Saucers Over Lincoln


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Cover ImageRelease date and tracklist

November 5,  2015

  1. part I: El Baile mortal de la tierra inclemente
  2. part II
  3. part III
  4. part IV


US 2x CD BLRR MT 166 (Saucers Over Lincoln/Vita Nova)

Disc 1

  1. part I: El Baile mortal de la tierra inclemente
  2. part II
  3. part III
  4. part IV

Disc 2

  1. Vita Nova (Version Apocalypse)
  2. D-List


June 13, 2017
US self-released on A Star Too Far’s Bandcamp

  1. vita nova
  2. world war 4
  3. dont use my eyes to see
  4. bahnhow zoo
  5. damn mirage
  6. why lincoln?



  • Randall Frazier: Keyboards, vocals, engineering
  • Edward Ka-Spel: Keyboards, vocals, editing, engineering
  • Erik Drost: guitars
  • The Silverman: Analogue and digital synthesis, devices


The full studio album “Saucers over Lincoln” in a six panel dove white sleeve. “Vita Nova” issued as a one-time edition of 100 numbered copies in a six panel French Black paper sleeve, silver silk screened art, with a version of Vita Nova (Version Apocalypse)” from the full length studio album Saucers Over Lincoln and “D-list”, a 3 minute exclusive audio track playable on a turntable.

“It all happened during a magical week in the month of April 2014. After a thoroughly enjoyable tour the previous Fall when Randall Frazier aka Orbit Service opened for The Legendary Pink Dots in all corners of North America. It felt like such a perfect match that The Dots wanted to repeat the experience in Europe. However, it’s never smart to dive into a van for a tour immediately after stepping off a Transatlantic flight. Consequently Randall stayed with Edward Ka-Spel and family for 3 nights before hitting the road to Newcastle in the UK. That’s when the recordings happened. The red light was locked on a permanent red and the Ka-Spel/Frazier team basically explored a new universe together. Hours of material emerged which were later edited, decorated with vocals by both singers and then sent to Pink Dots’ Erik Drost and The Silverman for further contributions.”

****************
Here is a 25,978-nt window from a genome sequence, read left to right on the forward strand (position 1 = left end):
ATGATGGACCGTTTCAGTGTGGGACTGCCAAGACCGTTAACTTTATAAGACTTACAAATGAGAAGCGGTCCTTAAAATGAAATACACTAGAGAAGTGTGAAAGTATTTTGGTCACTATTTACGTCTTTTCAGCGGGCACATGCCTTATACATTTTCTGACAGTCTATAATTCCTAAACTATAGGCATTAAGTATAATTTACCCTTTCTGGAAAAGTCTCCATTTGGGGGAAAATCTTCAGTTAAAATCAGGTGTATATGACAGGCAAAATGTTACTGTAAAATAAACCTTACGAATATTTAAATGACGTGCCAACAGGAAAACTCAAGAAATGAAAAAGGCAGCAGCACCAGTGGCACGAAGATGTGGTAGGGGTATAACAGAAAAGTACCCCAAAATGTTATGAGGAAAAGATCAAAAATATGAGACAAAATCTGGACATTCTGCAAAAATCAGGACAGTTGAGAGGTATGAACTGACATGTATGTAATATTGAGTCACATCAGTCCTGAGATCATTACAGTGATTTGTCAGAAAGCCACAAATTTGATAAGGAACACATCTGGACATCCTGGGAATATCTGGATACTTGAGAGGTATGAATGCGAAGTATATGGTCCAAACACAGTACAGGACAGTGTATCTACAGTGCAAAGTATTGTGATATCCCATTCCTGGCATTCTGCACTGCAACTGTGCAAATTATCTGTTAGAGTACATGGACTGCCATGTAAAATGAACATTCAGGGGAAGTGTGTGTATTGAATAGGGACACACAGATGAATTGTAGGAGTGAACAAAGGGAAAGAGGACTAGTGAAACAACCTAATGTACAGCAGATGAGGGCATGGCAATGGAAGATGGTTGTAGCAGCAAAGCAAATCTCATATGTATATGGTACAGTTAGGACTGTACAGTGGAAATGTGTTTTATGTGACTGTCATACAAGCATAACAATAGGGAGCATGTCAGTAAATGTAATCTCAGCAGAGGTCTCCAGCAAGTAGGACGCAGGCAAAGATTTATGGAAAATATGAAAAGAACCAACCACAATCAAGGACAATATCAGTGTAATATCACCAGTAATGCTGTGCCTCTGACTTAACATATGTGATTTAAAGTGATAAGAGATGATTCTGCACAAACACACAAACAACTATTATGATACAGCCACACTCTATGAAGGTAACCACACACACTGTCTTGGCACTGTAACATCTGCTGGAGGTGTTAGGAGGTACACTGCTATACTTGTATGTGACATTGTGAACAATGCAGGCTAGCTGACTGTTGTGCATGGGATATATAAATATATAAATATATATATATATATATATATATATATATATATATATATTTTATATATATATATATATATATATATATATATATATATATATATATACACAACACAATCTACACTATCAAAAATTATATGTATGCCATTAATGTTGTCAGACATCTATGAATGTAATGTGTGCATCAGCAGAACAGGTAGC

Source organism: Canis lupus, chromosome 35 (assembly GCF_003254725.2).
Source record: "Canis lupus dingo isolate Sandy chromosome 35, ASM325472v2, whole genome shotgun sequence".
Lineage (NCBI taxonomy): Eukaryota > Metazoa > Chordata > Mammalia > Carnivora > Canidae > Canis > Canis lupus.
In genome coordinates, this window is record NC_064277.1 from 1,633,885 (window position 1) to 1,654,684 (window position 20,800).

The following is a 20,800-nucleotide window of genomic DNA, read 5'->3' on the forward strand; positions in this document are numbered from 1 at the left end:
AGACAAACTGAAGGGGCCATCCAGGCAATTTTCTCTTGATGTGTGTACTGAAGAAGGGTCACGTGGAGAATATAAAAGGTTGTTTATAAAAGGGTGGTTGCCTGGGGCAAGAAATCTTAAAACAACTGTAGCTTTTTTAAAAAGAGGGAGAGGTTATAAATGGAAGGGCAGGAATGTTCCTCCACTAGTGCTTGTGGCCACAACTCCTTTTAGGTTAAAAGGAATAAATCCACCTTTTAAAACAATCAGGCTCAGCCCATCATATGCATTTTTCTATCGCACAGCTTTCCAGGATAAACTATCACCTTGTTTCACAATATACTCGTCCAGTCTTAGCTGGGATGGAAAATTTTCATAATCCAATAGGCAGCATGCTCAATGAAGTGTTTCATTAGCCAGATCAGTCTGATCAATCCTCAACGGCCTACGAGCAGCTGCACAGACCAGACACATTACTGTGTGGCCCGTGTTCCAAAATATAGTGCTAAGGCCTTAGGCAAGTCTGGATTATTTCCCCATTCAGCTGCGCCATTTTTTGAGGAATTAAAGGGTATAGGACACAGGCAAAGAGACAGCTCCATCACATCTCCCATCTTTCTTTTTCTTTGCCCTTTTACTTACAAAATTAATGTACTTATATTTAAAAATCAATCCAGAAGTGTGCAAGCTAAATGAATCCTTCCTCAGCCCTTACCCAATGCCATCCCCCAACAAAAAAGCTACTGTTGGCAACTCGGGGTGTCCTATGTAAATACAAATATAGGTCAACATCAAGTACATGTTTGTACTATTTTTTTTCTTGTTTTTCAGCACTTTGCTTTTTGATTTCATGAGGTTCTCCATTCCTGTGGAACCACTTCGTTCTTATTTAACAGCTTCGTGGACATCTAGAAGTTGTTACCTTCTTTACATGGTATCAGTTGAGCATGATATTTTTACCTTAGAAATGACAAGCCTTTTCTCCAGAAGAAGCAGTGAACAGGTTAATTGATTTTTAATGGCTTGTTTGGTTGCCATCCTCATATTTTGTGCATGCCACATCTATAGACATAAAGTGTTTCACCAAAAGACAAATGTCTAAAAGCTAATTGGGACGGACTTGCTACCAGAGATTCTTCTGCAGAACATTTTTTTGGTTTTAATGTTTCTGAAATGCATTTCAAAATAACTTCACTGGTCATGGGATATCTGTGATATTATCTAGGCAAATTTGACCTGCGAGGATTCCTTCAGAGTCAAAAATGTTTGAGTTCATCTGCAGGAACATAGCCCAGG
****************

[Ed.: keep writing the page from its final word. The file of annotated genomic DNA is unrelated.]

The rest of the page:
“Featuring a team-up between the Legendary Pink Dots and Randall Frazier of Orbit Service, this project’s debut album is a dream come true for fans of experimental space rock. The otherworldly vibe of the Dots melds with Frazier’s more electronic side, the album’s mood shifting seamlessly from bittersweet wistfulness (album opener “1” sees distinctive Dots frontman Edward Ka-Spel delivering lyrics of longing over fuzzed out piano chord ambiance) to post-industrial tension (“3” with its looped static and blasts of shrapnel poetry and scrap metal reverb) and back again, often in the same track (the star-spanning loneliness of “2” eventually gives way to crunchy bass loops and nervous sirens as the space between the stars becomes more oppressive). Fans of both projects’ long careers will find lots to appreciate on this saucer-shaped journey through the terminal kaleidoscope, but there are hints of new postmodern elements, as well. Classic synth drones fall prey to intentional glitches and back-masking, and bits of tinny drum ‘n’ bass-inspired rhythm flicker underneath softly shimmering analog drones. Ka-Spel’s vocals are as distinctive as ever, but it’s the instrumentation and sound design that stars. Ka-Spel is a wonderful storyteller, but here he steps back just far enough to let you envision your own journey to this soundtrack of analog pulses and echoing loops. A star too far, perhaps, but you’ll never forget the things you’ll see on the trip out, even if you never find your way back home…” Matthew Johnson


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